From the Cradle to Society: “As-If” Thinking as a Matrix of Creativity
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In this paper, as-if thinking is addressed as a constitutive component of creativity at the individual and social level. We explore its functions across the life span and envision a fundamental continuity between its use in pretend play during childhood and its involvement in the process of social change. Psychoanalytic theory and its integration with developmental and cultural psychology constitute the background of our contribution and are used to define its starting hypothesis. On the basis of this literature, we also introduce a concept of everyday, ordinary creativity. Two main results are suggested. As-if thinking, that we learn to use in infancy when our capacity to symbolize starts to develop, can add a significant contribution to the process of social evolution. Many children develop creative capacities spontaneously. After childhood, however, the future of creativity is not predetermined and can follow different trajectories, depending on the level of investment in it.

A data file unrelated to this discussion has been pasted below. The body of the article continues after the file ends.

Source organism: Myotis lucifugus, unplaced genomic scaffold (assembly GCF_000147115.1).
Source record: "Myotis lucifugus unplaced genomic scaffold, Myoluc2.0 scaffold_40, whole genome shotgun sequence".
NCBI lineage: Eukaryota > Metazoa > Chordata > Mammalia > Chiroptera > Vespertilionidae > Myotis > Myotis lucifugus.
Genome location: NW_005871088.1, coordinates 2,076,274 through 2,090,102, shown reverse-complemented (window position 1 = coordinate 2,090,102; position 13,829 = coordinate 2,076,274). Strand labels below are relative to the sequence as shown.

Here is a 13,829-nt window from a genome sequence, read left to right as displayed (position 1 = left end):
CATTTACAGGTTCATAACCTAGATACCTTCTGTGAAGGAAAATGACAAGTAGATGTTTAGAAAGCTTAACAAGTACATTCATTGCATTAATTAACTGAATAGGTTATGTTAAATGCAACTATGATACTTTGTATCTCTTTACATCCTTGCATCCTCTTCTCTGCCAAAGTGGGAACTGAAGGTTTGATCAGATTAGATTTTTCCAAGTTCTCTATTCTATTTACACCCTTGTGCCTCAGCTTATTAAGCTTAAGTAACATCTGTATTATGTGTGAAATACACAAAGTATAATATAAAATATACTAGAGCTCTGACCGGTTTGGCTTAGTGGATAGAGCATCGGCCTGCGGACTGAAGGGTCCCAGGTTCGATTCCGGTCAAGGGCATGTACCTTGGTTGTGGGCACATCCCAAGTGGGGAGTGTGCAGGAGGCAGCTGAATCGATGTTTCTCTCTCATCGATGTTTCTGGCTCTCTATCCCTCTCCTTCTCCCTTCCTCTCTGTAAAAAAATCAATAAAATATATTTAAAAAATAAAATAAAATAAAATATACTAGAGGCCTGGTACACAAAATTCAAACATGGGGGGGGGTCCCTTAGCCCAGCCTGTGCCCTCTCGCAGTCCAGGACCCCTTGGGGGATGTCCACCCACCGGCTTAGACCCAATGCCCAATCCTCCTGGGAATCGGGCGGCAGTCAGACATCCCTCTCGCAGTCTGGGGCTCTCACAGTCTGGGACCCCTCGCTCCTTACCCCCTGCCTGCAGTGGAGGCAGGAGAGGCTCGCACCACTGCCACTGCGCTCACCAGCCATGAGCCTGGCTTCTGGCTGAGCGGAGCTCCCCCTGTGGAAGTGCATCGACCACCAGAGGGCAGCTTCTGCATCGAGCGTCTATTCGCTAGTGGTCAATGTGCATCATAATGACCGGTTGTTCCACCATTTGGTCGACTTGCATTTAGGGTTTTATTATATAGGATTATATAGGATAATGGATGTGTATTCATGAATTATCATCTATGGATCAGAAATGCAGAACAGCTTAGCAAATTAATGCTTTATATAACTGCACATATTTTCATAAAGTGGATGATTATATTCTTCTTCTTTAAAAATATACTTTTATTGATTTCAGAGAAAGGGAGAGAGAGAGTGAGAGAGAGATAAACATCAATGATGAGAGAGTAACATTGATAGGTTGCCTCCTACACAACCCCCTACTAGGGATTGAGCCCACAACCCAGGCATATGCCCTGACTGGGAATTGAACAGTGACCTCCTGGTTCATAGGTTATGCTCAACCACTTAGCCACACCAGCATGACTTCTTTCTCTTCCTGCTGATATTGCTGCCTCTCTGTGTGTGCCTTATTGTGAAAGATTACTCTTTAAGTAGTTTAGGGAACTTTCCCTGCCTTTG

KeywordsAs-if thinking Creativity Transitional space Imagination Social representations Social change
Introductions and Aims
As-if thinking is an activity of mental simulation that involves imagination of alternative realities. In this contribution, we wish to show its relevance for creativity, both at the individual and social level.
In our perspective, as-if thinking is one of the many expressions that imaginative thought may take and not its unique form. Imagination is indeed a complex multimodal and embodied experience that can operate at multiple levels of consciousness by using different “languages” (Zittoun and Glăveanu 2017). In dreams, for example, it develops through the processes of condensation, displacement, figuration, and synthesis that were identified by Freud (1900) as the syntax of unconscious communication. In our diurnal life, imaginative thought includes free associations, metaphors and visual thinking. What these different modalities of expression seem to share is that imagination always demands a decoupling from the here-and-now dimension (Zittoun and Gillespie 2016). “As-if” in opposition to “as- is” thinking is one possibility to describe this decoupling in terms of the opening of a space for the potential.